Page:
How Not to Script HTML Form Validation

Douglas Crockford has dubbed Javascript “the world’s most misunderstood programming language.” If he is correct, and I believe he is, then it should be no surprise that a good deal of Javascript development is tainted by “AntiPatterns”.

An AntiPattern quite simply is what does not work. Let’s consider what this means on a couple of different levels, within the context of validating form data with Javascript.

First lets consider specific code that “does not work”. Recent books have gotten better at avoiding the following sort of thing, but it remains widespread to this day (to keep this example as brief as possible I’m not including any code that would provide feedback to the user, such as a Javascript alert).

onsubmit= ‘return this.fname.value != “” &amp;&amp; this.lname.value !=””‘>
First Name: <input type=”text” name=”fname”>
Last Name: <input type=”password” name=”lname”>
<input type=”submit” value=”Log In”>

If the user enters absolutely nothing into either fname or lname, the form’s onsubmit handler will return false and the form will not be submitted. The code successfully prevents submitting completely empty fields.

It does not however prevent the user from entering spaces into those fields. It is therefore not enough to test against the empty string “”.

The solution is to test against a “regular expression” object. For the uninitiated, “regex”’s, as they are also sometimes called, represent a pattern of characters. For the task at hand, we are going to use a very simple pattern: /\S/

The first thing to notice are the beginning and ending slashes. These simply signify that what’s between them is the expression, not unlike quotation marks signifying that they contain text.

Within the slashes, the pattern \S stands for any non-whitespace character. Regular expressions in Javascript have some useful built in methods, including test() , which returns true or false depending on whether a string passed as an argument matches the pattern.

So in the above example we can just switch the onsubmit event handler to the following, and it will not only reject completely empty fields, but also fields containing only whitespace, such as spaces:

onsubmit=’return /\S/.test(this.fname.value) &amp;&amp; /\S/.test(this.lname.value)’

Substituting the above, now both name fields must contain some non-whitespace characters in order for the form to get submitted. Following the colorful parlance for AntiPatterns, the erroneous example on page 1 might be called the “Out of Sight Out of Mind” AntiPattern. Except that AntiPatterns typically describe a problem that is more systemic, rather than one that can be so readily rectified by correcting one line of code. For instance, failure — or refusal — to use a language feature such as Regular Expressions.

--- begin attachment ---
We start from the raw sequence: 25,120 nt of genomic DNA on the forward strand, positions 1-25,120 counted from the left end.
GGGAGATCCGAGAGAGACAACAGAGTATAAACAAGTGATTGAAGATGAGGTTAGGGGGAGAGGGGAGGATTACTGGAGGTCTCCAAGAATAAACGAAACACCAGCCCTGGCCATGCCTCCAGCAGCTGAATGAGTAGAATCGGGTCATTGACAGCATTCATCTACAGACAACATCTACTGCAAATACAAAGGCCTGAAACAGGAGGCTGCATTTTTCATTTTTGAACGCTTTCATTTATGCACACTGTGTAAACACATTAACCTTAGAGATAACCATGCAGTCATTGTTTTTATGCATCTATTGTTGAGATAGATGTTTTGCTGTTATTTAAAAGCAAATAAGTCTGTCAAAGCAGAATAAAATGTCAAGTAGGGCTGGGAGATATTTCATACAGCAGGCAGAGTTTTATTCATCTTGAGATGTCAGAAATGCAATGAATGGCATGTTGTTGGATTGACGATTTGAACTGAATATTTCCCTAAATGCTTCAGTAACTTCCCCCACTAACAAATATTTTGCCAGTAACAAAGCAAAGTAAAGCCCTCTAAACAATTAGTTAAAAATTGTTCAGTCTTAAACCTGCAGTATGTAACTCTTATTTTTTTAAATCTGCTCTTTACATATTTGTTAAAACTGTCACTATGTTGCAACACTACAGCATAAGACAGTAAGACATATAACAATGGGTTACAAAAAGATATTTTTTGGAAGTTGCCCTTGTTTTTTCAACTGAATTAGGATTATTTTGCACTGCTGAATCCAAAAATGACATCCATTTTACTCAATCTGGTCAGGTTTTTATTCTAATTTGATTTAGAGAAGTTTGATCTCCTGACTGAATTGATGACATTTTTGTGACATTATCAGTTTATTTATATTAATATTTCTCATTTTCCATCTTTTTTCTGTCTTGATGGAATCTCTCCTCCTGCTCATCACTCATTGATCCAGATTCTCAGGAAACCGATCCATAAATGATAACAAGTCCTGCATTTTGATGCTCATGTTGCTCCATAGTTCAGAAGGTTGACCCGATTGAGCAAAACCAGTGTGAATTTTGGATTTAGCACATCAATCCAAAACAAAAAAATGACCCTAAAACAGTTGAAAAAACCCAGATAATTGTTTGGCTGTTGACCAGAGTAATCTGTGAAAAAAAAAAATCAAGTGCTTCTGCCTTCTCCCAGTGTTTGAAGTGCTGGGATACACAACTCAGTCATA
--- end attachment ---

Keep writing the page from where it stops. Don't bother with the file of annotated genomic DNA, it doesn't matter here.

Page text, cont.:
Better yet exemplifying a bona fide AntiPattern in a Javascript form validation context is what I call the “All Web Development is New Development” fallacy. This antiPattern, like the code defect debunked in the first example, is commonplace both in books and in code libraries distributed all over the web.

“All Web Development is New Development” in the Javascript form validation context most often occurs through the suggestion that, to signify that form fields are required to be filled in, these required fields must be named in a certain manner. Users of such code are instructed to do such things as end the names of their form fields with “_req” .

So, in our first example, “fname” would become “fname_req” , and “lname” would become “lname_req” . To begin with, though, this violates one of Arthur J Riel’s Object-Oriented Design Heuristics, particularly 3.5, which states in part: “In applications which consist of an object-oriented model interacting with a user interface, the model should never be dependent on the interface.”

The HTML comprises the user interface. Now substitute “data” for “model” above. Data is required to specify one field as required, and another as not required. But by appending “_req” to the name of an HTML form element, the data becomes dependent on the interface.

Rules are made to be broken, but not in this instance. Because, although requiring that form field names have “_req” be appended to them might work in the case of a new web application, what about an existing web application? It almost certainly consists in part of server-side form processing code that relies on pre-determined form field names. Adding “_req” to those field names will almost certainly cause existing server-side code to malfunction.

About the Author: George Jempty
Born on Long Island in 1963. Learned to program in Junior High using the orange book “Basic Basic”. Two careers prior to IT were Food Service and Market Research. First exposure to enterprise development came as “Fielding” (Data Collection) Director for a successful market research start-up in the early 90’s. IT professional since 1998. Have contracted for or been employed by several nationally and internationally recognized corporations. Specialities include database and web development.